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Loyalty is Irrational

As irrational as toilet paper?
March 11, 2022

If I’m being brutally honest, I hate the word “loyalty” when it comes to consumer purchasing habits. Why? Well, the presence of customer loyalty presumes the existence of disloyalty. And that just feels gross. IDK.

When we invest in “loyalty” what we’re trying to elicit is for a customer to behave irrationally: to put aside cheaper, more convenient purchases in favor of a longer-term benefit. I write this as I am about to head out to see The Batman, despite having been fully spoiled on the movie. We’ll be dropping our kids at a coding bootcamp tonight on the way — except, it’s not on the way. Despite there being a movie theater less than a mile from the code camp, we’ll instead drive 20 minutes across town to a Regal Cinemas, where we have built up a bevy of points and awards. On top of the 3 hour runtime of the film, we’ll also incur a 40 minute round-trip, wear and tear on our car, and who-knows-how-much expense due to skyrocketing gas prices.

All for a free small popcorn for every $100 we spend.

It’s irrational, but I can’t for the life of me come up with a single thing that Regal has done for us that created that loyalty. They don’t do any one thing particularly well. We don’t have the mobile app installed, or notifications enabled. We don’t receive emails. We don’t play the AR game they plug pre-show. I honestly just don’t know why we keep going back.

My loyalty to Regal is irrational. Customers loyalty to your brand may be irrational, as well. It’s nuanced — it could have deep ties to nostalgia; the theater where you took your spouse on a first date, for instance. It could be that we revert to defaults — Amazon becomes the “I need something” platform, not just a shopping engine. Push Button. Product Arrive. Caveman-brain-like.

Thinking deeper about it, Regal didn’t do anything to earn our loyalty. I can’t help but think that somewhere there’s a marketer who thinks that their work contributed to my LTV as a repeat customer. Yet, we spend a good deal of our time as marketers working to create that kind of subliminal, emotional, loyalty. If such a thing were even possible, for you to Jedi Mind Trick a customer into long-term irrational behavior, you would be heralded as a brilliant marketer executing a well-crafted strategy.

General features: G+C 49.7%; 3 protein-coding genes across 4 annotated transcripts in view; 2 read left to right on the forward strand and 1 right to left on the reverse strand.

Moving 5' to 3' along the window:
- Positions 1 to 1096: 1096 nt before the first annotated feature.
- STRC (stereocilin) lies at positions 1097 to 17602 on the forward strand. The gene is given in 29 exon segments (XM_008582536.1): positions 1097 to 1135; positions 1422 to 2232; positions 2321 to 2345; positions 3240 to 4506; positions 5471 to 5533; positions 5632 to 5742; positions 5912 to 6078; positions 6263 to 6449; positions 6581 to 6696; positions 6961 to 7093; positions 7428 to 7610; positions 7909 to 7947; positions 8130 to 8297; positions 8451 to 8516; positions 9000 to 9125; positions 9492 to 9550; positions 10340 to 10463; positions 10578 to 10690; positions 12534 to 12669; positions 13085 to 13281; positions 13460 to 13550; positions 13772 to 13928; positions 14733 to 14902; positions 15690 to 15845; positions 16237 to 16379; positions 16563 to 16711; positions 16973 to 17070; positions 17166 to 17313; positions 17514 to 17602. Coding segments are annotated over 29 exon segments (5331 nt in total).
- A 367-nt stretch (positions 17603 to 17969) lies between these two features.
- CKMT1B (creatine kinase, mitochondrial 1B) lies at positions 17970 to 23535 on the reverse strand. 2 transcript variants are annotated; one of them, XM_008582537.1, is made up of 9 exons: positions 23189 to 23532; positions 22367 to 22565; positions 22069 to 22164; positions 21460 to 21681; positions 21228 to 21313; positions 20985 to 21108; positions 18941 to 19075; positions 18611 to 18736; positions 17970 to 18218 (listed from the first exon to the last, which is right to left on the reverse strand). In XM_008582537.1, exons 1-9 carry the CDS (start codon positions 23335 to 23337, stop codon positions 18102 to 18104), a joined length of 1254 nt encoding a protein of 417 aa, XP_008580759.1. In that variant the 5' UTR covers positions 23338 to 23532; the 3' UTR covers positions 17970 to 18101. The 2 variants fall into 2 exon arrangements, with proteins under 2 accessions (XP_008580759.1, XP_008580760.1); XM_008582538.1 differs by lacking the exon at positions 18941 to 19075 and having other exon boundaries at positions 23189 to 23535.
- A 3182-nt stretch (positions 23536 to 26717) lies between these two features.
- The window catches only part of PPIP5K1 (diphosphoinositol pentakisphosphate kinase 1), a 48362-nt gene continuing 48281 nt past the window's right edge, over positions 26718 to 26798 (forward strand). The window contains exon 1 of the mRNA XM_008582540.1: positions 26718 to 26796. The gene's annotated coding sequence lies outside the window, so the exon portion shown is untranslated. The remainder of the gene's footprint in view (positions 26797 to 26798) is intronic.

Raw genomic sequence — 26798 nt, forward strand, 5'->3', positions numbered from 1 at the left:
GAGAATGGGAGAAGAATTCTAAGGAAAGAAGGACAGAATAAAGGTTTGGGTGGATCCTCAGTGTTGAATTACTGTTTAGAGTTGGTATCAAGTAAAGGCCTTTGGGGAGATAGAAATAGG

It sounds more like hypnosis or a magic trick, but in reality, all you did was install a Shopify app.

Rather than try to push a customer into a behavior and taking credit for your brilliance, perhaps a bit of humility on part of the marketer is necessary. In reality, customer behavior is often irrational. Sometimes that works to our benefit; most often it does not. 

If you want more on irrational behaviors, this week on the podcast we hop a squat with Tushy’s co-founder, Miki Agrawal, to talk about how irrational it is that we keep wiping our butts with dead trees. Take a listen over here

— Phillip

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Phuture of Pharma. Bolt founder Ryan Breslow announced Love™: People-Powered Pharma™ on LinkedIn. The new company plans to leverage cryptocurrency to enable this new pharmaceutical structure.

More Sights & Sounds. Doordash has joined the package returns arena. Twitter has launched Twitter Shops, jumping into the social shopping game. Swiftly has raised $100 million in Series B funding.

Brass Mouse-y, that funky mouse-y. Yamaha designed a mouse for brass players everywhere. Best thing? The charger port allows you to use the mouse while it's plugged in. Thanks for nothing Apple.

Impressive Impressionists. CASETiFY is now collabing with The Metropolitan Museum of Art in New York. Dropping March 25, The MET collection will feature masterpieces from Van Gogh, Monet, Degas, and more.

Haute Cout-Chilis. Chili’s is celebrating their 47th birthday with some peppery merch. Launching March 13, the e-commerce shop will feature a variety of styles in their new fashion drop.

Choosing sides. TikTok has started a rather heated debate by asking the question, “Are there more wheels or doors in the world?” The true answer is likely impossible to actually decipher, but our Production Assistant, Kaylee made it clear that she is absolutely “team wheels.”

Russia News

Censorship in Search and Social. DuckDuckGo, the “impartial” and “censorship-free” search engine has decided to “down rank” Russian propaganda. This, just one week after an NYT story about conservatives flocking to the engine due to censorship by companies like Google, which tend to lean left-of-center.

At the same time, Russia, in response to Facebook allowing users to “call for violence” against Russian soldiers, is moving to declare Meta an “extremist organization.”

Bans and permissions. President Biden announced the U.S. will join the E.U. and other allied nations in restricting Russian trade further. Import bans in The States will include vodka, seafood, and nonindustrial diamonds. Export bans will cover luxury vehicles and watches, alcohol and more. As far as individual companies go, Dunkin’ Donuts is cutting ties with Russia by suspending new and current development. Other companies halting business in Russia include Starbucks, Coca-Cola, and Heineken. McDonald’s plans to close nearly 850 restaurants in the country. Business Insider put together a list of current companies who are still operating in Russia, including Mars, Inc., and Mondelez International, the parent company of Oreo and Trident.

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